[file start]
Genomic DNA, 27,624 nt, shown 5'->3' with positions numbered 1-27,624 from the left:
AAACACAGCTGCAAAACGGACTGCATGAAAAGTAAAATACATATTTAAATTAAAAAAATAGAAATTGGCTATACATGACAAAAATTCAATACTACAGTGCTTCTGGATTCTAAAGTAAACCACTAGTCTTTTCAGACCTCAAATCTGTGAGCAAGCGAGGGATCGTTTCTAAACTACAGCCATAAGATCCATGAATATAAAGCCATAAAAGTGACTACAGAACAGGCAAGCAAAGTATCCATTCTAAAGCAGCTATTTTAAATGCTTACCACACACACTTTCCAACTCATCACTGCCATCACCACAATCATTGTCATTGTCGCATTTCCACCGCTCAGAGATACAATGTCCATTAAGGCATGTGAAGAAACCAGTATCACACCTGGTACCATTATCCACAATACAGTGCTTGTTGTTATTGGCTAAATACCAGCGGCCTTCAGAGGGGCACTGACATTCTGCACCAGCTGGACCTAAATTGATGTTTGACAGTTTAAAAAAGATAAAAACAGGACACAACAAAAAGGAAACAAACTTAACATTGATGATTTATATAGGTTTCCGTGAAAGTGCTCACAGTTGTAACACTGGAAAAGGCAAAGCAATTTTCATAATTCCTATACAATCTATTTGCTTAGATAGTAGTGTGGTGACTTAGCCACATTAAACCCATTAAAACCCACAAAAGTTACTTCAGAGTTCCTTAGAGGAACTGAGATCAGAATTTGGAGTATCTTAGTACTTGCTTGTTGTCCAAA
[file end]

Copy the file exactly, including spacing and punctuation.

Genomic DNA, 27,624 nt, shown 5'->3' with positions numbered 1-27,624 from the left:
AAACACAGCTGCAAAACGGACTGCATGAAAAGTAAAATACATATTTAAATTAAAAAAATAGAAATTGGCTATACATGACAAAAATTCAATACTACAGTGCTTCTGGATTCTAAAGTAAACCACTAGTCTTTTCAGACCTCAAATCTGTGAGCAAGCGAGGGATCGTTTCTAAACTACAGCCATAAGATCCATGAATATAAAGCCATAAAAGTGACTACAGAACAGGCAAGCAAAGTATCCATTCTAAAGCAGCTATTTTAAATGCTTACCACACACACTTTCCAACTCATCACTGCCATCACCACAATCATTGTCATTGTCGCATTTCCACCGCTCAGAGATACAATGTCCATTAAGGCATGTGAAGAAACCAGTATCACACCTGGTACCATTATCCACAATACAGTGCTTGTTGTTATTGGCTAAATACCAGCGGCCTTCAGAGGGGCACTGACATTCTGCACCAGCTGGACCTAAATTGATGTTTGACAGTTTAAAAAAGATAAAAACAGGACACAACAAAAAGGAAACAAACTTAACATTGATGATTTATATAGGTTTCCGTGAAAGTGCTCACAGTTGTAACACTGGAAAAGGCAAAGCAATTTTCATAATTCCTATACAATCTATTTGCTTAGATAGTAGTGTGGTGACTTAGCCACATTAAACCCATTAAAACCCACAAAAGTTACTTCAGAGTTCCTTAGAGGAACTGAGATCAGAATTTGGAGTATCTTAGTACTTGCTTGTTGTCCAAA